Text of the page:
‘often, an Internet controller server is used to establish a channel with compromised hosts, once established, intruders have full access inside the target environment’

  7. Actions on Objectives

    ‘once the first six phases have been completed, adversaries can carry out actions to achieve their overall objectives, in this case for the wiping of data from systems’

In the case of disk wiping, ‘availability’ is the affected component of the CIA triad:

CIA Triad

One piece of software that can be used as a tool against Windows systems to interact with files, disks and partitions is called 'RawDisk' designed by the EldoS Corporation.

The driver allows for direct modification of data on a local computer’s hard drive. In some instances, the tool can circumvent Windows OS security features.

Defensive measures:

To mitigate against the potentially disastrous occurrence of a disk’s content being wiped, backups are essential.

To help mitigate the risks of disk content wipe attacks, and as part of a more proactive stance against this kind of incident, business continuity plans and disaster recovery plans must be put in place to help restore operations if necessary.

When relevant documents have been prepared and finalised, they should then be stored in a safe, accessible location off-site for their protection.

A range of different backup types can be implemented depending on an organisation’s needs including full, incremental or differential backups or a combination. In all cases, the amount of time that is needed to restore from backups is another aspect to consider as restoring from incremental backups especially can take some time.

The storage location of backups is also an important element to consider, especially if they contain critical or sensitive data. Ideally, encryption keys should also be used for enhanced security.

Alongside mitigation strategies for preserving important data, a variety of detection strategies can and should be implemented on a system.

These include:

On Windows, the ‘CHKDSK’ tool (short for ‘check disk’) is a useful utility that can scan a computer hard drive in search of system errors amongst other abilities, in the name of good computer hygiene.

To initialize it from the command line (you need to be admin), you can simply enter ‘chkdsk’ for operation in read-only mode, ‘chkdsk /f’ to fix errors on the disk and ‘chkdsk /r’ to locate bad sectors and recover readable information.


The utility is a system tool that verifies file system integrity whilst fixing logical file system errors.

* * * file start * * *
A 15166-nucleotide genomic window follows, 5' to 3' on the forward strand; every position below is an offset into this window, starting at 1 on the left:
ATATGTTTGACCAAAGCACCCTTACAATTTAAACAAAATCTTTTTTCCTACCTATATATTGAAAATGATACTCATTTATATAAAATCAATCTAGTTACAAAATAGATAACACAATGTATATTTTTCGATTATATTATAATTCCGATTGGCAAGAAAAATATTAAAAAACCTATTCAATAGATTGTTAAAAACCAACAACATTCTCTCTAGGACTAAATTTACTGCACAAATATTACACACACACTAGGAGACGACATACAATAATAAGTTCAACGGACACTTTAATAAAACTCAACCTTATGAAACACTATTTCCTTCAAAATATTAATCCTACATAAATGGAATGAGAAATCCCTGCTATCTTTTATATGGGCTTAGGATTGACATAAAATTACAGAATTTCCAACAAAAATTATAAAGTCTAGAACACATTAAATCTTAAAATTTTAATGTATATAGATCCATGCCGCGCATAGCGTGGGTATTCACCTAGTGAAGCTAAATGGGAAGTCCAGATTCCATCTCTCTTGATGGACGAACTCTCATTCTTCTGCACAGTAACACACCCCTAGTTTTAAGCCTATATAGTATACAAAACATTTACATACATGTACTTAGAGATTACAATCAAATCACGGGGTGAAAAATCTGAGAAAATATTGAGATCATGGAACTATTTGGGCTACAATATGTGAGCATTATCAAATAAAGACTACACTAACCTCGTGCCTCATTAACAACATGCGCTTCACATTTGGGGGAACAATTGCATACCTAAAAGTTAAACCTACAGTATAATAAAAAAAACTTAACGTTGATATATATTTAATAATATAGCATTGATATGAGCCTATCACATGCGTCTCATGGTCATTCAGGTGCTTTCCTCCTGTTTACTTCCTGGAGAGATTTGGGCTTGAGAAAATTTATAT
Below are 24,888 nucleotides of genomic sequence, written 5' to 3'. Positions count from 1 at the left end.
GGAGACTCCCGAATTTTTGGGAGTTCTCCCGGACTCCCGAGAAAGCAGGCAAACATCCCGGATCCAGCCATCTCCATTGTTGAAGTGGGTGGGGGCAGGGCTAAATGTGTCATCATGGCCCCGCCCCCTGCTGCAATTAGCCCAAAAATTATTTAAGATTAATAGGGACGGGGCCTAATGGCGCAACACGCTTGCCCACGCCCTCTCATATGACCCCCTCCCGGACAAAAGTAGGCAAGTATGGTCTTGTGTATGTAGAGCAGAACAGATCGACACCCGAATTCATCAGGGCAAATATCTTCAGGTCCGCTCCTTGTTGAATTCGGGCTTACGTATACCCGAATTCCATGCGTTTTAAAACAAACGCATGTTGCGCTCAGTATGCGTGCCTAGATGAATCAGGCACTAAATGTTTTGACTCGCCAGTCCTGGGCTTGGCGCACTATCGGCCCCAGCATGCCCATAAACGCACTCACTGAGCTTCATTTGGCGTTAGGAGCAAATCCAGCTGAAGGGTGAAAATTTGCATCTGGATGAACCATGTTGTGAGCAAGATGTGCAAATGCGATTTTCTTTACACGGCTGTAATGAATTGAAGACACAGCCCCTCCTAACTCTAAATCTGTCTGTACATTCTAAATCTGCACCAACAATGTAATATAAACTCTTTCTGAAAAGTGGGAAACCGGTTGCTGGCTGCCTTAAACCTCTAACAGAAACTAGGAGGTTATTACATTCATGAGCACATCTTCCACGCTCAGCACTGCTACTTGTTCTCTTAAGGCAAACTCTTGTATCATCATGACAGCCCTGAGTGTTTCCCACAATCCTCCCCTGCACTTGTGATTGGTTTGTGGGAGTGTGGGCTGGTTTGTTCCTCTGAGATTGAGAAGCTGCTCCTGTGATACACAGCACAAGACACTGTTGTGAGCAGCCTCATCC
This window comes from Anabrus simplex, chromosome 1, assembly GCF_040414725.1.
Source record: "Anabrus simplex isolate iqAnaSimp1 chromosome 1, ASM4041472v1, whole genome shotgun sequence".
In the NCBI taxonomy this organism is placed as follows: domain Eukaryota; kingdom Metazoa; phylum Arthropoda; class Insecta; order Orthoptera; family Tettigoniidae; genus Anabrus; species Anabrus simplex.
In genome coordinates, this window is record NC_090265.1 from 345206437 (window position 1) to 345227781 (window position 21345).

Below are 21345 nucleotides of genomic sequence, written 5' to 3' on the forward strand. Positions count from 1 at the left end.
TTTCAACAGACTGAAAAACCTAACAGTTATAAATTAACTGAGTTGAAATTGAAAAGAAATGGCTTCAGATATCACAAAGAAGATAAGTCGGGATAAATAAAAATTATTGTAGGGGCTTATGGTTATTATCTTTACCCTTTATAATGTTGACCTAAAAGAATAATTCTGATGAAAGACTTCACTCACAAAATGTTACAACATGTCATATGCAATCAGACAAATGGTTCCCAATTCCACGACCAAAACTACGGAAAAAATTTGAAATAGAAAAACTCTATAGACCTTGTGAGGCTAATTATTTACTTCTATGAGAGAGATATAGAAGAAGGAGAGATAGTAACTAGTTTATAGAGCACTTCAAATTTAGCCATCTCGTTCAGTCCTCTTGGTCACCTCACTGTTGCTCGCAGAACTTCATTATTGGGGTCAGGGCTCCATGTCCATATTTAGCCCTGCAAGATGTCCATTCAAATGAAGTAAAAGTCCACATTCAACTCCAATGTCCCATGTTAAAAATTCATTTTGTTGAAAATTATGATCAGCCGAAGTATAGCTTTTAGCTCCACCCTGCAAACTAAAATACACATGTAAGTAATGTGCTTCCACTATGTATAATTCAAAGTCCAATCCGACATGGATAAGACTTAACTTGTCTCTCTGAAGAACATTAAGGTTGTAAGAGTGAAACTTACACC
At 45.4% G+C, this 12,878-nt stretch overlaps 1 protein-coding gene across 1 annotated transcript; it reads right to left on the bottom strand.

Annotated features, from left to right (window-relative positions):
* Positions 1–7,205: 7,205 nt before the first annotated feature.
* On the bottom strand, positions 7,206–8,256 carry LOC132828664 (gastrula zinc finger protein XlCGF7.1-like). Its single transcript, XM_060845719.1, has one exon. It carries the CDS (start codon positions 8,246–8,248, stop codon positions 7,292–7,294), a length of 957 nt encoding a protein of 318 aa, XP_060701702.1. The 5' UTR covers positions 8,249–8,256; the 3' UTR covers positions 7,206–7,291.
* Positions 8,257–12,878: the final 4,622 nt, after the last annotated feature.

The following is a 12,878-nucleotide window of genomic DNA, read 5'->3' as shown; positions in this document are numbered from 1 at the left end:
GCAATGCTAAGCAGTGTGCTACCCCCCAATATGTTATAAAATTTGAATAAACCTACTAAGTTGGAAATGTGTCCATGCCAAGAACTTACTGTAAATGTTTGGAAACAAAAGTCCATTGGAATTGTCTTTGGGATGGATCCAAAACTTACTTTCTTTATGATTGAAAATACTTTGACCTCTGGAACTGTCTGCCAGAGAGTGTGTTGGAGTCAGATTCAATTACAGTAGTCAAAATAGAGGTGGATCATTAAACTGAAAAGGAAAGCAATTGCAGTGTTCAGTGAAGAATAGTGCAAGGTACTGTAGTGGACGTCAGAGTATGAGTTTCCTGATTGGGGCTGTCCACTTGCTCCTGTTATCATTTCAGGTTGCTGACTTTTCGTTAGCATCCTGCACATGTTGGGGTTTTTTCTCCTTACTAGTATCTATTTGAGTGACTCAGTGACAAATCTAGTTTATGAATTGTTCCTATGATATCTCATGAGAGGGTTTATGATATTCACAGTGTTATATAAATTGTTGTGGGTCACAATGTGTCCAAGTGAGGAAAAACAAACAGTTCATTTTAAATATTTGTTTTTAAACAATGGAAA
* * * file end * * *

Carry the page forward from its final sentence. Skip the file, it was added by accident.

For more information about the chkdsk utility including possible parameters, see Microsoft’s guide here.

In Linux, the equivalent is the ‘fsck’ command which can also be used to check and repair the filesystem.


All in all, if a disk-wiping attack occurs within your organisation, it’s safe to say you have a problem - especially if you don’t have good backups ready to be deployed.

Some of the negative consequences of disk-wiping attacks include:

Case Study:

On the 15th of August, 2012 the Shamoon virus infiltrated the networks of the national oil company ‘Saudi Aramco’. Noted as one of the most destructive cyber attacks initiated against a single business at the time, the hack involved a $50 million ransom demand.

Saudi Aramco

The virus spread through the company, wiping hard drives in the process leading to the destruction of over 30,000 computers. To restore operations, Aramco had to purchase many of the world’s hard drives to get operations back on track.

In this case, the malware (also known as Disttrack) had three components to carry out its objectives:

Looking more closely at the wiper element, it was the inclusion of ‘RawDisk’ that enabled the direct modification of data on computer hard drives.

The driver was used to write to protected system locations such as the Master Boot Record and disk partitions to destroy data.

RawDisk has also been used to directly access hard disks to help overwrite arbitrarily sized portions of disk content. (Content wipe).

Since the event in 2012, the malware has been used in several more high-profile attacks.

For further reading on the Shamoon virus see:,